The attendant shook his head and said, “No, I’m sorry, but the answer is still 'no'. If I fill your tank, I’ll have to fill the next car in too. I’ll be here all night.”

Ted looked at the deserted highway and said, “Look, I’ll tell you what I’ll do. If you’ll fill my tank, I’ll pay you $20.00.”

The hard-headed attendant replied, “$20.00? If you make it $50.00, I’ll pump your gas.”

A disgusted Ted replied, “Okay, $50.00”

The suddenly-friendly attendant said, “Mister, you just sit back, while I do the pumping!”

“Well, then, fill ‘er up.”


He sat in his car, and watched the jerk start the pump, put the nozzle into the tank, start filling his tank, and light up a cigarette--what? Of all people, he should have known that smoking and pumping gas at the same time was extremely dangerous. Ted quickly rolled down his window and yelled,

“Whoa! You think lighting that cigarette while pumping gas is a good idea?”

The attendant quickly answered, “Ah, I’ve had years of experience, and never had any problem.”

A very-nervous Ted waited with trepidation until the tank was at last full. As soon as the nozzle was clear of the tank, Ted balled up a $100.00 bill and threw it towards the attendant, who stood near the gas pump, still smoking, and said,

“That ought to cover it, keep the change.”

The smoking gas station attendant caught it in mid-air, unrolled it, and started to say,

“Gee, thanks mister, your total only came to $85.00, including my fee.  Thanks!”, but even before he could finish Ted was flooring it out of the gas station. He wanted to get as far from the place as possible. The guy, whom Ted was watching in his rear-view mirror, was way too dange—.” As Ted watched, a giant ball of flame erupted, blowing everything, including the attendant, to smithereens!

Oh crap! Ted said to himself. He should go back to see if he could help, but what could he really do? The guy was blown so high, he was probably several human satellites circling the Earth. He should stay to tell the authorities what had just taken place. He knew he should go back, but he would be terribly late to his grandmother’s place, and anyone who’d ever been around his grandmother when someone was late knew what a monster she could be. Ted continued on through the woods to his grandmother’s house.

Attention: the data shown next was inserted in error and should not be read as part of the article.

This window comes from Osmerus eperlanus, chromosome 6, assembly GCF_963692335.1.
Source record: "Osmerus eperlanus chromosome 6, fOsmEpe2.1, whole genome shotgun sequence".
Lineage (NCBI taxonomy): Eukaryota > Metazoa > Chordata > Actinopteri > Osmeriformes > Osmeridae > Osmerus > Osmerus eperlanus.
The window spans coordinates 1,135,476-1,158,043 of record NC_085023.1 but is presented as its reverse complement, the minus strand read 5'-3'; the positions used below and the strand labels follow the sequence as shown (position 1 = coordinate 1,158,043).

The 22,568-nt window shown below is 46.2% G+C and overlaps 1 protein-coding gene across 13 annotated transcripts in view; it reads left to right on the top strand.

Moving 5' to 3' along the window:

He spotted the twinkling lights and knew he was almost there. Damn!  Ted was not exactly anxious to be in the bosom of his family, except the loving bosoms of his cousin Frank’s fine-looking new wife, Mary. What a set of jugs! As he wasn’t married he needed some action. He told himself there was no harm in looking, especially since Mary loved to show off her pride and joys by wearing super-tight sweaters. All his male relatives practically got in fist-fights over sitting by her on the couch. Ted glanced down at his speedometer and saw he was doing well over 70mph, and her driveway was coming up. 

“Holy crap!” he yelled and slammed on his brakes. Mary was hot, but she wasn’t hot enough to heal his many broken bones if his car went airborne and flew off a cliff or plowed into a big-ass tree. Luckily for him, his car made the corner of the driveway of his grandmother’s place and after another 100 feet, he slid to a stop just outside of her front door. A huge cloud of dust drifted over the porch as Ted bounded up the stairs and knocked on the door. From how many cars were parked already, Ted figured he was the last to arrive. He was only a little bit late, and he hoped his grandmother wouldn’t be too upset, but he knew better. His having to stop for gas, and the explosion, hadn’t slowed him down too much. He felt terrible for not doing anything to help, but he had to get here. As soon as he spotted his approaching grandmother’s stern face through the windows of the door, however, his heart sank. Boy, did she ever look hacked!